Newswise — While it is the least common of the main types of skin cancer, melanoma is the deadliest form of skin cancer. The sooner it is detected, the better.
Skin self-exams—in a well-lit room and in front of a full-length mirror as well as with a hand mirror for hard-to-see areas—are important and should be done at least once a month. It is best, however, to have your skin examined by a medical provider, especially if you see a blemish that’s concerning.
But how often should a primary care doctor or dermatologist examine your skin? Determining the appropriate checkup frequency starts with assessing your risk of melanoma.
Know the risk factors
First, know that having a risk factor, or even multiple risk factors, doesn’t automatically mean you will get melanoma at some point. Many people with risk factors never get it, and some who do may have few or no known risk factors, says the American Cancer Society. Nonetheless, you should be familiar with the main risk factors that can lead to a diagnosis, which include:
- unprotected or excessive ultraviolet (UV) light exposure
- lesions or moles (if you have many moles, you are more likely to develop melanoma)
- family history (one or more first-degree relatives)
- skin cancer history (if you’ve had melanoma before, you’re at a higher risk of developing it again)
- a weakened immune system
- fair skin, freckling and light hair
When you should see a specialist
Generally, if you’re at increased risk for melanoma—especially if you have lesions or moles—you should be examined by a dermatologist “at least once a year, if not twice a year,” says Arun A. Mavanur, M.D., a surgical oncologist at the Alvin & Lois Lapidus Cancer Institute at LifeBridge Health.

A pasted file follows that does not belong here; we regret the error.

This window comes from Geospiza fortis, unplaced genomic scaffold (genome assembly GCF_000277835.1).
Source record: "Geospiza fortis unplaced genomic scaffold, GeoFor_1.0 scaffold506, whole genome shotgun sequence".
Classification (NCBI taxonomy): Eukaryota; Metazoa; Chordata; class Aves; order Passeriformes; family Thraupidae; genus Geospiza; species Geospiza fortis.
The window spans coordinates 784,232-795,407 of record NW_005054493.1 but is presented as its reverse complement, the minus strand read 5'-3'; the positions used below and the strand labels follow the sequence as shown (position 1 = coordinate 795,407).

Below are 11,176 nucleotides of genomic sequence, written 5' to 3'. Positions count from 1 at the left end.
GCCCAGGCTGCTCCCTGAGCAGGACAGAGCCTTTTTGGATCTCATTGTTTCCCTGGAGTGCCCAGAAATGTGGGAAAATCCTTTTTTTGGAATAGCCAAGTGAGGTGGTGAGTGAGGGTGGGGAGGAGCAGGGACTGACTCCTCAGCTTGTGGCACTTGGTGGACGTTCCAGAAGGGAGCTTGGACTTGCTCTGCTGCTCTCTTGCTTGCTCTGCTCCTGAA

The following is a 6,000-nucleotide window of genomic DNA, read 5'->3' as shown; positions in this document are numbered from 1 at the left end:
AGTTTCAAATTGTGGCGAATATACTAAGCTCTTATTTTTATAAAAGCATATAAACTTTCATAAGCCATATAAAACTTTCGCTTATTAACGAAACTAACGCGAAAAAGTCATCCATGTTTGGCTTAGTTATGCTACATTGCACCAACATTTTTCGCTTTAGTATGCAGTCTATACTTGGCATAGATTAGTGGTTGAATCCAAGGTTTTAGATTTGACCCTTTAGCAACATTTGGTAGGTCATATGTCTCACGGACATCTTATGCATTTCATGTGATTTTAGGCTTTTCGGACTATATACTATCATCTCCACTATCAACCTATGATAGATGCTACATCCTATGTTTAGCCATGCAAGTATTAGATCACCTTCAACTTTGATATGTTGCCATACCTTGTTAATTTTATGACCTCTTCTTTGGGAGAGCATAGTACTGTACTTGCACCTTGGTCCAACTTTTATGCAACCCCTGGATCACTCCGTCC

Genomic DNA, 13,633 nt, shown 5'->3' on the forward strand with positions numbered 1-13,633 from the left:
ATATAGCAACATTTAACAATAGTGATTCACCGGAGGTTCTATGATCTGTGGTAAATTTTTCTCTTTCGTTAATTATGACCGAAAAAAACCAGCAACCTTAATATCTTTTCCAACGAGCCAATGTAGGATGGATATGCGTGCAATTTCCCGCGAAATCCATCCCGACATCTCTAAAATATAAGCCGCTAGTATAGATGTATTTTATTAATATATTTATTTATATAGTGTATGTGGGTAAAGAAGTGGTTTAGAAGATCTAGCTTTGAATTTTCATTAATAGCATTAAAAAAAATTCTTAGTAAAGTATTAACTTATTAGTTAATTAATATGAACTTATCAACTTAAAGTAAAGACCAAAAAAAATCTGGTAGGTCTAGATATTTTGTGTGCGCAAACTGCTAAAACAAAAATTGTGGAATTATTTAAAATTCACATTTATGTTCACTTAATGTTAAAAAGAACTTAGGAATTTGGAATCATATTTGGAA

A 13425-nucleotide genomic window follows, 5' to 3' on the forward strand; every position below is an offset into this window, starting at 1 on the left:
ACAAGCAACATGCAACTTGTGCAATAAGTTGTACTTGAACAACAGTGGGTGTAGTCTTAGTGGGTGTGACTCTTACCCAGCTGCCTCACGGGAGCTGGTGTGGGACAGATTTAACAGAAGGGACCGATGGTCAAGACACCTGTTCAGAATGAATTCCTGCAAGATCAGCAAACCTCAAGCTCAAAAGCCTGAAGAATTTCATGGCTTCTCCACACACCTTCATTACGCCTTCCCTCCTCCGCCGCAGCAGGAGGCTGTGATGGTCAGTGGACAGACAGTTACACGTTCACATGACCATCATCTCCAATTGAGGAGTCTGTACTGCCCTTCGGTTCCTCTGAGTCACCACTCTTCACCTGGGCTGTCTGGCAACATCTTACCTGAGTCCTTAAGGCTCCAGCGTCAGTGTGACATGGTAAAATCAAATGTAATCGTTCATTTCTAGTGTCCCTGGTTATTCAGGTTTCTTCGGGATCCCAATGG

“If there are any lesions that are suspicious and need to be monitored closely, then the dermatologist may want to see you more frequently,” Mavanur says. “But a routine dermatologic surveillance related to melanoma is usually every six to twelve months.” These examinations are not just to keep an eye on the lesion(s) or mole(s) in question, but also to check the rest of your skin and determine if (and what kind of) a biopsy is needed.
If you have no moles or lesions and use sunscreen regularly, then your primary care doctor can examine your skin during your usual checkups and refer you to a dermatologist if a curious spot appears. Skin self-exams also are fine, though “there are some parts of the body you just won’t be able to see” with the naked eye, such as behind the legs and ears, Mavanur says. This is where a hand mirror is helpful.
You can more easily spot lesions or moles on common sun-exposed areas around the upper body, like your face, hands and forearms. But you’ll need a hand mirror—and maybe assistance from a significant other, close friend or family member—in scouring those hard-to-see areas like the back of your neck and scalp, your back and buttocks, and behind your thighs. You can also ask your doctor to examine these areas during your regular checkups.
“Melanoma can occur practically anywhere on the body,” Mavanur says.
What to look for
Take the time to learn the pattern of the moles, blemishes or other marks on your skin so that you’ll notice if changes occur. During a self-exam, you should be checking your face, ears, neck, chest and belly (women should check the skin underneath their breasts). Also check your underarm areas, both sides of your arms and your hands (including between your fingers and under your fingernails). In addition, make sure to scan your shins, your feet, in between your toes and under your toenails. Don’t forget your legs, particularly your calves and behind your thighs.
- a sore that bleeds or doesn’t heal after a few weeks
- a mole, wart-like growth, bump or spot that’s new or changing in size, shape and color (can appear brown, black or multicolored)
- a spot, sore or patch that continuously itches, crusts or bleeds
If you see these kinds of things, tell your primary care doctor and seek an appointment with a dermatologist immediately. “Melanoma can happen at any age. It tends to be more common as one gets older because of sun damage to the skin over time,” Mavanur says.
The age at which someone should begin consulting a dermatologist “really depends on the individual’s situation,” Mavanur says.
“For example, some people are exposed to the sun more often and incur sun-induced damage earlier than others, so those people should probably see a dermatologist sooner,” he says. “For someone with an average risk, probably in your mid-40s would be a good time to start, because that’s when you start accumulating enough skin damage over time that you should see a dermatologist on a routine basis.”
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